Watt Stopper’s PW-100D passive infrared (PIR) dimmable wall switch sensor.
It seems like every other day I hear on the news that changing your light bulbs could save the world. True. But, how about making it simpler? Let’s change the mantra to turn off your lights when you leave a room. You know what I am talking about Lights left on because you swear you were going to be back in a minute? So, how do we reverse the trend? Occupancy and Daylighting controls. I had the pleasure of interviewing Charles Knuffke, Western
Regional Sales Manager at Watt Stopper about his Companies’ residential and commercial products. You can listen to the podcast here or click on the podcast button at the beginning of the post. It is 10 minutes long.
Why change our behavior?
According to the US Department of Energy, energy used by lights amounts to about 11% of a household’s budget. Lighting energy usage in commerical buildings amounts to approximately 21% of total energy costs. If you could dent this percentage to reduce your energy cost, won’t you?
Watt Stopper has been in the occupancy sensor business for over twenty years. Just as their name implies, they stop unnecessary watt usage, and thus our carbon footprint.
Watt Stopper makes three different products for different applications which turn off the lights when they sense no one is in the room.
- passive infrared which senses body heat (intended for small rooms where the switch is wall mounted. PIRs can not see through walls.)
- ultrasonic which senses sound waves bouncing around a room. (Intended where line of site view of the occupant is not available.)
- a combination of infrared and ultrasonic as a belt and suspender approach to such areas as conference rooms, classrooms, and executive offices. (The most expensive option.)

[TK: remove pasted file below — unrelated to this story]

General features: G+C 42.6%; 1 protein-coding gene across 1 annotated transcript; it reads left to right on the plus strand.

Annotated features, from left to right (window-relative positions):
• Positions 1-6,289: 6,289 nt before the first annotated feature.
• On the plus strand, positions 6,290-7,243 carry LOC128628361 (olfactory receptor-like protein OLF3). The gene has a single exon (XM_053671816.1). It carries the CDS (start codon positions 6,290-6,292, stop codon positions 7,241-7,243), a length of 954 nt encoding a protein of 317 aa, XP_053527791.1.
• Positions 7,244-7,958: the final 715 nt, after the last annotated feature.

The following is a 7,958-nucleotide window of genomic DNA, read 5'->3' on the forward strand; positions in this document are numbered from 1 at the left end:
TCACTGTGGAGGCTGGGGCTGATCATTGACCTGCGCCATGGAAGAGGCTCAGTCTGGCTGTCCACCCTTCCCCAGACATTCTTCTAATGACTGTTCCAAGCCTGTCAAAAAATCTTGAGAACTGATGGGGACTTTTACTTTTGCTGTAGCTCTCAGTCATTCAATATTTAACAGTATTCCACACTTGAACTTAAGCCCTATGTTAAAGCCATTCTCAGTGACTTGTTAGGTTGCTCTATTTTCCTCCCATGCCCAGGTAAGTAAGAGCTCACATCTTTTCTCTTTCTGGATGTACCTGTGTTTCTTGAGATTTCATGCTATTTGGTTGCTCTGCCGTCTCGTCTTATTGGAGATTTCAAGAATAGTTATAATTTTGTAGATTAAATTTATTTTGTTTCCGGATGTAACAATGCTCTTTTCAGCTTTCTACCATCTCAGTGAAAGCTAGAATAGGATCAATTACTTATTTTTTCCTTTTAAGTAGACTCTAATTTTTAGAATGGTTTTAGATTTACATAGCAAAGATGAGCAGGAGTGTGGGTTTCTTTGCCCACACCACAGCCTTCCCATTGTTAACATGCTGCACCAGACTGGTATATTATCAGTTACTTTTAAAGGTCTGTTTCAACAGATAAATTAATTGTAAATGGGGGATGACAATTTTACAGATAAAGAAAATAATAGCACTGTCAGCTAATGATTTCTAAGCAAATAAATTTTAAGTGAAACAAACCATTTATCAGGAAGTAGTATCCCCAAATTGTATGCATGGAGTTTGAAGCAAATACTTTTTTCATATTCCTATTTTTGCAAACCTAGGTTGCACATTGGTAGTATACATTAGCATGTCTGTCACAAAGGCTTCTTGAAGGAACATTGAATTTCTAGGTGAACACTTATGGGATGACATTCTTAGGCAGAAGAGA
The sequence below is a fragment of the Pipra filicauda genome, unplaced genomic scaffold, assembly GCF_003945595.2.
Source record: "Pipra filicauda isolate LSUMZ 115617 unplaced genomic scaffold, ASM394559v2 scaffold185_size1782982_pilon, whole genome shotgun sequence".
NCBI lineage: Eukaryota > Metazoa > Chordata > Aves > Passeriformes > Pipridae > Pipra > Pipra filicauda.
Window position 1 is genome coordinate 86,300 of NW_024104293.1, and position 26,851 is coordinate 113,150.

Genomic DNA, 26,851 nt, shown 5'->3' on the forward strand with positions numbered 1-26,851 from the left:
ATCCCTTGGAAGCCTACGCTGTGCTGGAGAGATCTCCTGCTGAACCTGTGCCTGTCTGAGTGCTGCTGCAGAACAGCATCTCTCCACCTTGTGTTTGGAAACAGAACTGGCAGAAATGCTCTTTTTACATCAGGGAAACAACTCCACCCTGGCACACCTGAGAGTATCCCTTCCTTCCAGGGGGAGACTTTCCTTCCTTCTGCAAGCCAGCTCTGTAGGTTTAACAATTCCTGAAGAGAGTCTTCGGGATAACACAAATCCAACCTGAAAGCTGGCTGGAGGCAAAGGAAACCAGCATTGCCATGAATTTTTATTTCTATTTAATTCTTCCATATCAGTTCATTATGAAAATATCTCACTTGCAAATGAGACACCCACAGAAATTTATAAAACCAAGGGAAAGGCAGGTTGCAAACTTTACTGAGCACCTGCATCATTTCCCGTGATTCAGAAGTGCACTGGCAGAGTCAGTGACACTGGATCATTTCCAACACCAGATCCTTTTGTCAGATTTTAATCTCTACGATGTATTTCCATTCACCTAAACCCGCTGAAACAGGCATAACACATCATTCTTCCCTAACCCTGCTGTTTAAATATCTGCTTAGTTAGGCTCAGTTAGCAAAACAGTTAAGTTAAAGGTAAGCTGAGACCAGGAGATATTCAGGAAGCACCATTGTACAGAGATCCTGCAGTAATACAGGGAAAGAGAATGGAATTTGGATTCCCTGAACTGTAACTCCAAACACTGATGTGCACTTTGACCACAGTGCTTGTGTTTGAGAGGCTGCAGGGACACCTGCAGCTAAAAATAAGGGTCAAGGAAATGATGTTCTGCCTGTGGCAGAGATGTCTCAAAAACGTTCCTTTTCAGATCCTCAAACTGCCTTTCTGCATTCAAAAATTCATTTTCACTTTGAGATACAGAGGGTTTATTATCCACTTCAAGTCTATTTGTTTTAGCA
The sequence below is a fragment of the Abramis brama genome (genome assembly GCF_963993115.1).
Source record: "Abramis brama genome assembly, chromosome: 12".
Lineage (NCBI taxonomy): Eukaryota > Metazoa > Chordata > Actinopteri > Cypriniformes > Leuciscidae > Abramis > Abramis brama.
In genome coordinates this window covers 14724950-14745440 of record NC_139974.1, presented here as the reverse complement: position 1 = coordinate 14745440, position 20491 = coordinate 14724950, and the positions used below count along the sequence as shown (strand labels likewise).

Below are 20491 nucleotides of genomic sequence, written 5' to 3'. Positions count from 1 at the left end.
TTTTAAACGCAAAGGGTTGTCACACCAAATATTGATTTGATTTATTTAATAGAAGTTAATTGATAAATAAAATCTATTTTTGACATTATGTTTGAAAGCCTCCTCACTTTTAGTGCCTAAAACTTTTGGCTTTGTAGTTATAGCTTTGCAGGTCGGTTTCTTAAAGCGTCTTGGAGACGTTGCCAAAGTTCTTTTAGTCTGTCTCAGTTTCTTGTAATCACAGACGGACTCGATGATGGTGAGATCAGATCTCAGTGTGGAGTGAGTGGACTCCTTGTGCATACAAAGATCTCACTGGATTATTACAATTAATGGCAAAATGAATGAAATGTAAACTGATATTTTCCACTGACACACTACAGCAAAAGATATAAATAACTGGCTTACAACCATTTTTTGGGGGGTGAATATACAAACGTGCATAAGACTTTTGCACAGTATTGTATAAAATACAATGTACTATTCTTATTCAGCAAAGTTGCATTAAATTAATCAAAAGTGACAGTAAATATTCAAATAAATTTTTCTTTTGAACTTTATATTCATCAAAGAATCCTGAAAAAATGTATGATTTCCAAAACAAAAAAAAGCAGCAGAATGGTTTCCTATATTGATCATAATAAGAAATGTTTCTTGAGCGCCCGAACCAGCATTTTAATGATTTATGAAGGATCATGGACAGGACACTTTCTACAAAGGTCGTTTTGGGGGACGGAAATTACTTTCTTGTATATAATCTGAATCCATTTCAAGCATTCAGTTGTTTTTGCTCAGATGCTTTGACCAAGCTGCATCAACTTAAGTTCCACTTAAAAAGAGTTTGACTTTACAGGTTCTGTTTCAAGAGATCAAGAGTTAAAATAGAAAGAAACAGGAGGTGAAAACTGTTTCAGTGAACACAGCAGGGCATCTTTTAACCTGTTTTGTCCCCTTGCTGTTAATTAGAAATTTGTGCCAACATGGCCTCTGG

The National Institute of Building Science states:
“Occupancy sensor placement is very important to the successful implementation of the control design intent. Occupancy sensors must be located to ensure that they will not detect movement outside of the desired coverage area, through an open doorway, for example. Ultrasonic devices are sensitive to air movement and should not be placed near an HVAC diffuser, where air movement may cause false tripping.”
During our conversation , Charles showed me some of the Watt Stopper residential products. The Company sells the following:
- Vacancy sensor which is manually turned on but automatically turns off
- Occupancy Sensor with Nightlight
- Dimming Sensor for stairs
- Ultrasonic sensor, which is great for bathrooms and basements.
- Time Switches
- RF (radio frequency) control which allows for turning off and dimming lights through a remote control. It is geared to the condominium market. As Knuffke explained, a couch potato’s dream.
He indicated that a homeowner could install one of the above sensors. However, if you are uncomfortable with working around electrical components, hire an electrician.
Studies have shown that utilizing daylight in a space increase productivity. However, to save money and utilize daylight, you must turn off the lights. Daylighting controls dim or turn off lights when there is sufficient available light for the space. One of the benefits of daylighting controls is it reduces energy loads for utilities since sufficient daylight tends to be at the same time energy loads are at their highest. Watt Stopper offers a variety of daylighting controls and sensors. Schools, office building, and hotels can all benefit from the use of daylighting controls to reduce their energy usage.
For more information about placement and use of occupancy sensors and daylighting controls for various areas of your office building or homes, see here. Why shouldn’t you have control over your lighting as well as your energy bill? For more information about how to locate a stocking distributor, see here. Note, some of the Company’s products are sold on their website.